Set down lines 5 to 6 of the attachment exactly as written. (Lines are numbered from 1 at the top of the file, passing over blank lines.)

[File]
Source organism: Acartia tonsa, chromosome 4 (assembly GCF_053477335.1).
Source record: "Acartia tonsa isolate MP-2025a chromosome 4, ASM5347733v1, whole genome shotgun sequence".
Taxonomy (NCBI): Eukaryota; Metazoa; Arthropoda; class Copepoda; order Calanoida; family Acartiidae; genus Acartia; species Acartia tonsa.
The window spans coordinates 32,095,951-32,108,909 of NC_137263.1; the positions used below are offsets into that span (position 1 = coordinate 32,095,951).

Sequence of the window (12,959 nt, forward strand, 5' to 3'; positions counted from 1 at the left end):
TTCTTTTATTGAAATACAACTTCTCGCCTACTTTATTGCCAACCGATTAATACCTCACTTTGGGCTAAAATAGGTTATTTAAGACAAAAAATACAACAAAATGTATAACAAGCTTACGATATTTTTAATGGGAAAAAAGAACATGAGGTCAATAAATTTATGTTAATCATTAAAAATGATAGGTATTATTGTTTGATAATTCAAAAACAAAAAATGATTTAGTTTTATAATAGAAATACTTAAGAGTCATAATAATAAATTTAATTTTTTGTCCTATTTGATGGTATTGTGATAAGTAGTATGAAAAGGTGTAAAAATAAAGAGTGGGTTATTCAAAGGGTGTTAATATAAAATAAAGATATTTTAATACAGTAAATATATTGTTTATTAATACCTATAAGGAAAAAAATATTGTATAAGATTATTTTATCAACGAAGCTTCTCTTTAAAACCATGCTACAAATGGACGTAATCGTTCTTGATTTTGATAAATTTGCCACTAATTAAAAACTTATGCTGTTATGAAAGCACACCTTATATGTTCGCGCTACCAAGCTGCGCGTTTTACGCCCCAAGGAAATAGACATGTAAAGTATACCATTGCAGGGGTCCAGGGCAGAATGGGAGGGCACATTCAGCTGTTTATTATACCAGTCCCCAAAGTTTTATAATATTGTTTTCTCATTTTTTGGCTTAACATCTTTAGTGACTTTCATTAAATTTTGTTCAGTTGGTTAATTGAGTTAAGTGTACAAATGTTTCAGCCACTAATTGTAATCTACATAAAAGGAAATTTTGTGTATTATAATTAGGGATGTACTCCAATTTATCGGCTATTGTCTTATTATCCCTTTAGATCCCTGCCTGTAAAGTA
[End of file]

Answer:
Sequence of the window (12,959 nt, forward strand, 5' to 3'; positions counted from 1 at the left end):
TTCTTTTATTGAAATACAACTTCTCGCCTACTTTATTGCCAACCGATTAATACCTCACTTTGGGCTAAAATAGGTTATTTAAGACAAAAAATACAACAAAATGTATAACAAGCTTACGATATTTTTAATGGGAAAAAAGAACATGAGGTCAATAAATTTATGTTAATCATTAAAAATGATAGGTATTATTGTTTGATAATTCAAAAACAAAAAATGATTTAGTTTTATAATAGAAATACTTAAGAGTCATAATAATAAATTTAATTTTTTGTCCTATTTGATGGTATTGTGATAAGTAGTATGAAAAGGTGTAAAAATAAAGAGTGGGTTATTCAAAGGGTGTTAATATAAAATAAAGATATTTTAATACAGTAAATATATTGTTTATTAATACCTATAAGGAAAAAAATATTGTATAAGATTATTTTATCAACGAAGCTTCTCTTTAAAACCATGCTACAAATGGACGTAATCGTTCTTGATTTTGATAAATTTGCCACTAATTAAAAACTTATGCTGTTATGAAAGCACACCTTATATGTTCGCGCTACCAAGCTGCGCGTTTTACGCCCCAAGGAAATAGACATGTAAAGTATACCATTGCAGGGGTCCAGGGCAGAATGGGAGGGCACATTCAGCTGTTTATTATACCAGTCCCCAAAGTTTTATAATATTGTTTTCTCATTTTTTGGCTTAACATCTTTAGTGACTTTCATTAAATTTTGTTCAGTTGGTTAATTGAGTTAAGTGTACAAATGTTTCAGCCACTAATTGTAATCTACATAAAAGGAAATTTTGTGTATTATAATTAGGGATGTACTCCAATTTATCGGCTATTGTCTTATTATCCCTTTAGATCCCTGCCTGTAAAGTA